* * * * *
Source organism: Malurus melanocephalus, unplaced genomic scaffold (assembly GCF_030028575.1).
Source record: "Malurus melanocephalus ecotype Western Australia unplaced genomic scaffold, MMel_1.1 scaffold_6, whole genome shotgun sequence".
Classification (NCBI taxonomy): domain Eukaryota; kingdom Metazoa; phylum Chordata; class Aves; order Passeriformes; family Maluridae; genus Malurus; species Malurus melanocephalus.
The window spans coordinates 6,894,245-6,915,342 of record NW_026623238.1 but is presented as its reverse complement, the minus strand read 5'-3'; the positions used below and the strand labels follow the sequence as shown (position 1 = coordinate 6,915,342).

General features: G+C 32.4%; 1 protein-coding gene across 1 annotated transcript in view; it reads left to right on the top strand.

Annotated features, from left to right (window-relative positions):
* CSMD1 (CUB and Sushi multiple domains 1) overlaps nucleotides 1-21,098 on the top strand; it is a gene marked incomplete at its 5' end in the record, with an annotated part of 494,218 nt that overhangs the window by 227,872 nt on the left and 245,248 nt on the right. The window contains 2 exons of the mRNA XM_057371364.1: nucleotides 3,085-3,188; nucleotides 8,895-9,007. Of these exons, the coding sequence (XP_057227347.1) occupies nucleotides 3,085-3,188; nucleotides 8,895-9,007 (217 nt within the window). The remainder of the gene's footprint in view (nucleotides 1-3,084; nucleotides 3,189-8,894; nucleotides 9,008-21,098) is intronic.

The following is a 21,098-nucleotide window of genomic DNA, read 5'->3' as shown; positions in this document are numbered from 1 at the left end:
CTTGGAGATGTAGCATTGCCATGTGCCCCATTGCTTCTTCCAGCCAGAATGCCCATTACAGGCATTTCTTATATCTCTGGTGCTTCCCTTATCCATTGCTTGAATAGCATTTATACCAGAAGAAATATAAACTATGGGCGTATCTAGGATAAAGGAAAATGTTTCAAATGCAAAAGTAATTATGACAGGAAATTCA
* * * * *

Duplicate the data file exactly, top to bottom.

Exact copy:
Source organism: Malurus melanocephalus, unplaced genomic scaffold (assembly GCF_030028575.1).
Source record: "Malurus melanocephalus ecotype Western Australia unplaced genomic scaffold, MMel_1.1 scaffold_6, whole genome shotgun sequence".
Classification (NCBI taxonomy): domain Eukaryota; kingdom Metazoa; phylum Chordata; class Aves; order Passeriformes; family Maluridae; genus Malurus; species Malurus melanocephalus.
The window spans coordinates 6,894,245-6,915,342 of record NW_026623238.1 but is presented as its reverse complement, the minus strand read 5'-3'; the positions used below and the strand labels follow the sequence as shown (position 1 = coordinate 6,915,342).

General features: G+C 32.4%; 1 protein-coding gene across 1 annotated transcript in view; it reads left to right on the top strand.

Annotated features, from left to right (window-relative positions):
* CSMD1 (CUB and Sushi multiple domains 1) overlaps nucleotides 1-21,098 on the top strand; it is a gene marked incomplete at its 5' end in the record, with an annotated part of 494,218 nt that overhangs the window by 227,872 nt on the left and 245,248 nt on the right. The window contains 2 exons of the mRNA XM_057371364.1: nucleotides 3,085-3,188; nucleotides 8,895-9,007. Of these exons, the coding sequence (XP_057227347.1) occupies nucleotides 3,085-3,188; nucleotides 8,895-9,007 (217 nt within the window). The remainder of the gene's footprint in view (nucleotides 1-3,084; nucleotides 3,189-8,894; nucleotides 9,008-21,098) is intronic.

The following is a 21,098-nucleotide window of genomic DNA, read 5'->3' as shown; positions in this document are numbered from 1 at the left end:
CTTGGAGATGTAGCATTGCCATGTGCCCCATTGCTTCTTCCAGCCAGAATGCCCATTACAGGCATTTCTTATATCTCTGGTGCTTCCCTTATCCATTGCTTGAATAGCATTTATACCAGAAGAAATATAAACTATGGGCGTATCTAGGATAAAGGAAAATGTTTCAAATGCAAAAGTAATTATGACAGGAAATTCA